Mon Feb 20, 2017 5:52AM
Lenin Moreno, the presidential candidate of the governing party in Ecuador, flashes the victory sign to supporters at a hotel in Quito, Ecuador, February 19, 2017. (Photo by AFP)
Lenin Moreno, the presidential candidate of the governing party in Ecuador, flashes the victory sign to supporters at a hotel in Quito, Ecuador, February 19, 2017. (Photo by AFP)

Ecuador’s presidential election may be heading toward a runoff as neither of the two leading candidates has garnered enough votes for an outright win so far.

Results from almost 80 percent of the votes counted indicated on Monday that neither the radical leftist candidate Lenin Moreno nor the ex-banker Guillermo Lasso from the Conservative right had enough votes in the first round to become the South American country’s president.

The electoral council said Moreno had received 38.83 percent of the votes, versus the 28.63 percent for Lasso.

Moreno needs 40 percent of the votes and a 10-percentage-point difference with Lasso to avoid a runoff vote, already scheduled for April 2.

But Moreno has said he has faith he will reach the 40-percent threshold.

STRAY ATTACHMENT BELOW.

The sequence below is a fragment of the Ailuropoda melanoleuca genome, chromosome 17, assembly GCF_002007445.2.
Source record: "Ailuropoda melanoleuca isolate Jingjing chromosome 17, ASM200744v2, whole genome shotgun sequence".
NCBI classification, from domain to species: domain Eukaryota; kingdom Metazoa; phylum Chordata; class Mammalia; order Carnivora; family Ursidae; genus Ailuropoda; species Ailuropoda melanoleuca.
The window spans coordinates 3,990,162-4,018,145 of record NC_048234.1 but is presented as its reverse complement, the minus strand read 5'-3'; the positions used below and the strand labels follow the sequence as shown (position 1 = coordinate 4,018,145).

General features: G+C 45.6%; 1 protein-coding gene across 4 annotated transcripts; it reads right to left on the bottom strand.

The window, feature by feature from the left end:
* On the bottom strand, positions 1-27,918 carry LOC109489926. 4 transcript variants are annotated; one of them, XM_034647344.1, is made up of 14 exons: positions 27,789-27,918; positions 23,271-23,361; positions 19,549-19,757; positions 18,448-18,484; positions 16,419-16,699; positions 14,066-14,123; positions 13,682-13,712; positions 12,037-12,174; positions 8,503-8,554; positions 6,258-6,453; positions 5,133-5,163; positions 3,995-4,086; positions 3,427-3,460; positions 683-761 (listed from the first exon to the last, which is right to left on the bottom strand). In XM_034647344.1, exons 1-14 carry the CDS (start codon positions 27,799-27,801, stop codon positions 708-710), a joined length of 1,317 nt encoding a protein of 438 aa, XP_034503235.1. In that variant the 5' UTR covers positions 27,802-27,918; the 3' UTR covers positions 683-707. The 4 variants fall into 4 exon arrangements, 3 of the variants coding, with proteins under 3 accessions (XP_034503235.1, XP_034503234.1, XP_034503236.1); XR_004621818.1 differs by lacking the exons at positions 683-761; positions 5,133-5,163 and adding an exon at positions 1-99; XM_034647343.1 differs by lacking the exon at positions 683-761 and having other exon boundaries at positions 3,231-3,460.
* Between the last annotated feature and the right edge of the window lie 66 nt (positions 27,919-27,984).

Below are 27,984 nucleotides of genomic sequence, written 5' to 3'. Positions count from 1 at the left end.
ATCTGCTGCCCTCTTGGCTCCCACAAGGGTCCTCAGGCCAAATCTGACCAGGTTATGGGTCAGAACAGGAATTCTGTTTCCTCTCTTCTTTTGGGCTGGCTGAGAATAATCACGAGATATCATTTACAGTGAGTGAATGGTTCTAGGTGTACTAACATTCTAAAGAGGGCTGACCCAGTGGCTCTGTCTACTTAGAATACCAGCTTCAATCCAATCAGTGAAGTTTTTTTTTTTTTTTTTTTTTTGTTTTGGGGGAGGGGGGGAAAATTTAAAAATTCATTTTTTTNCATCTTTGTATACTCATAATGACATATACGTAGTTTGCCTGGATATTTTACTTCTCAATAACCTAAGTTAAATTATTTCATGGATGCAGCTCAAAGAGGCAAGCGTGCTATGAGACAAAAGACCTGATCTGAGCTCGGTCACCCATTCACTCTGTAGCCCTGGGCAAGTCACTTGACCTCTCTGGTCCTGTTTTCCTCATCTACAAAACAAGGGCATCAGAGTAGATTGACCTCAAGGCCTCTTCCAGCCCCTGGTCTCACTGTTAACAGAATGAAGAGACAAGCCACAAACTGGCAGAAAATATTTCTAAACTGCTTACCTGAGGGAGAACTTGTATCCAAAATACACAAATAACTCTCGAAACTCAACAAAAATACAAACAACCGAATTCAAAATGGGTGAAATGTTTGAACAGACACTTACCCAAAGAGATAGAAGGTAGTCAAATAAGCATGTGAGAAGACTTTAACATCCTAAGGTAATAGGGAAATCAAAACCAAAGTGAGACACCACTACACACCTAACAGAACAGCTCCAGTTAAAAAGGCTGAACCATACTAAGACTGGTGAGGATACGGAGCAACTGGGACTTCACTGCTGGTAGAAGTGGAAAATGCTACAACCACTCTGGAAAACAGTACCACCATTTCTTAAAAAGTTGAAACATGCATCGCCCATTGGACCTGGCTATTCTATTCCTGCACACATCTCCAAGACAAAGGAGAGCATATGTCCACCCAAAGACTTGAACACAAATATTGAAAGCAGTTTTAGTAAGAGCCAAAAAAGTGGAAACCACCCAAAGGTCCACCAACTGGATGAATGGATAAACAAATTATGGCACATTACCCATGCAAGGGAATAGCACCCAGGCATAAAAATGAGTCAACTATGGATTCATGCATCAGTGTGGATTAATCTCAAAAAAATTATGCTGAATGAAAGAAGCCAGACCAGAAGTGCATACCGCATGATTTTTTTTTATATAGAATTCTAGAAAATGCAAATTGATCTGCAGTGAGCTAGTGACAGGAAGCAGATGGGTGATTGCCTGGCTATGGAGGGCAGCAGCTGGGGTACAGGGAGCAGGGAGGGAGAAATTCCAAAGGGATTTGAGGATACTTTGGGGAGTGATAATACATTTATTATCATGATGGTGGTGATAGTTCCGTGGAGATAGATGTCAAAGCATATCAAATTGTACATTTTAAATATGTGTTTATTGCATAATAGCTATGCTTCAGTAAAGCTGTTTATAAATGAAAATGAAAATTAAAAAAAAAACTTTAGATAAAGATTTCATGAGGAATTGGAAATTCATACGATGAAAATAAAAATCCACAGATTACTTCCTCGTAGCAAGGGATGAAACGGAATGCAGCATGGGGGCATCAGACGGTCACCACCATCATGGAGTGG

Moreno, 63, who is the favorite candidate of President Rafael Correa, is a disabled, former vice president. He has promised benefits for the disabled, single mothers, and the elderly.

His critics say he lacks the power to overhaul an economy ailing under low oil prices, steep debts, and high taxes on the middle class.

Leftist Ecuadorian presidential candidate Guillermo Lasso (L) stands next to his running mate Andres Paez after the polls close in Guayaquil, Ecuador, February 19, 2017. (Photo by AFP)

Lasso, 61, has campaigned on a platform of reviving the economy — which is dependent on exports of oil, flowers and shrimp — by slashing taxes, attracting foreign investment, and creating a million jobs in four years.

Lasso has also vowed to remove Wikileaks founder Julian Assange from the Ecuadorean embassy in London.

“We will cordially ask Señor Assange to leave within 30 days of assuming a mandate,” he told British media last week.

The Wikileaks founder, wanted by Sweden, has taken refuge in the Ecuadorian embassy in the British capital. He has been there for almost five years.